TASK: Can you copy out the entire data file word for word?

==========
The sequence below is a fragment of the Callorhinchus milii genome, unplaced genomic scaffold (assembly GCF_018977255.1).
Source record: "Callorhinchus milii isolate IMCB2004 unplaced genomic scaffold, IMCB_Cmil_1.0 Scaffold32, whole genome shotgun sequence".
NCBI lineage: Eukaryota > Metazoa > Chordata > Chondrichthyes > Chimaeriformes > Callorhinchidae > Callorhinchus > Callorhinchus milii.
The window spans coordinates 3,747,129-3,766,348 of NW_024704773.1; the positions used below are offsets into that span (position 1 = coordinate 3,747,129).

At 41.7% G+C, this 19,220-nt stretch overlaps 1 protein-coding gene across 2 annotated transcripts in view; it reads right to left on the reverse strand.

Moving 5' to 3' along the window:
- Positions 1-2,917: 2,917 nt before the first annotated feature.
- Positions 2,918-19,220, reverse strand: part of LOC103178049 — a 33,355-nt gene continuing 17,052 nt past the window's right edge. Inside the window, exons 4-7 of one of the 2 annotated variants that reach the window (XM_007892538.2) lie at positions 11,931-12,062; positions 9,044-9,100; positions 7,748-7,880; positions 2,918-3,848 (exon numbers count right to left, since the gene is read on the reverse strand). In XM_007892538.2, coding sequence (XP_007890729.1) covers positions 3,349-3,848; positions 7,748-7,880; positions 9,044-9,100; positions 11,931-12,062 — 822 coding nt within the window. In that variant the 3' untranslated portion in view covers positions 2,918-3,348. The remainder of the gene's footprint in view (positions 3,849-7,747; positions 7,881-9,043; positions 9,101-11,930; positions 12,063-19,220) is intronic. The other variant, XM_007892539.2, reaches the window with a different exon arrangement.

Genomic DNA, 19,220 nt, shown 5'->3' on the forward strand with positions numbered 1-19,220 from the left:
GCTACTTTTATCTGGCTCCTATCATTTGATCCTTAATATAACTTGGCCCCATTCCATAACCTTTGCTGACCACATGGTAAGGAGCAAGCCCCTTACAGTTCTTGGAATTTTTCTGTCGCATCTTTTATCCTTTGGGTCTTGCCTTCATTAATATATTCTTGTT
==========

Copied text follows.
The sequence below is a fragment of the Callorhinchus milii genome, unplaced genomic scaffold (assembly GCF_018977255.1).
Source record: "Callorhinchus milii isolate IMCB2004 unplaced genomic scaffold, IMCB_Cmil_1.0 Scaffold32, whole genome shotgun sequence".
NCBI lineage: Eukaryota > Metazoa > Chordata > Chondrichthyes > Chimaeriformes > Callorhinchidae > Callorhinchus > Callorhinchus milii.
The window spans coordinates 3,747,129-3,766,348 of NW_024704773.1; the positions used below are offsets into that span (position 1 = coordinate 3,747,129).

At 41.7% G+C, this 19,220-nt stretch overlaps 1 protein-coding gene across 2 annotated transcripts in view; it reads right to left on the reverse strand.

Moving 5' to 3' along the window:
- Positions 1-2,917: 2,917 nt before the first annotated feature.
- Positions 2,918-19,220, reverse strand: part of LOC103178049 — a 33,355-nt gene continuing 17,052 nt past the window's right edge. Inside the window, exons 4-7 of one of the 2 annotated variants that reach the window (XM_007892538.2) lie at positions 11,931-12,062; positions 9,044-9,100; positions 7,748-7,880; positions 2,918-3,848 (exon numbers count right to left, since the gene is read on the reverse strand). In XM_007892538.2, coding sequence (XP_007890729.1) covers positions 3,349-3,848; positions 7,748-7,880; positions 9,044-9,100; positions 11,931-12,062 — 822 coding nt within the window. In that variant the 3' untranslated portion in view covers positions 2,918-3,348. The remainder of the gene's footprint in view (positions 3,849-7,747; positions 7,881-9,043; positions 9,101-11,930; positions 12,063-19,220) is intronic. The other variant, XM_007892539.2, reaches the window with a different exon arrangement.

Genomic DNA, 19,220 nt, shown 5'->3' on the forward strand with positions numbered 1-19,220 from the left:
GCTACTTTTATCTGGCTCCTATCATTTGATCCTTAATATAACTTGGCCCCATTCCATAACCTTTGCTGACCACATGGTAAGGAGCAAGCCCCTTACAGTTCTTGGAATTTTTCTGTCGCATCTTTTATCCTTTGGGTCTTGCCTTCATTAATATATTCTTGTT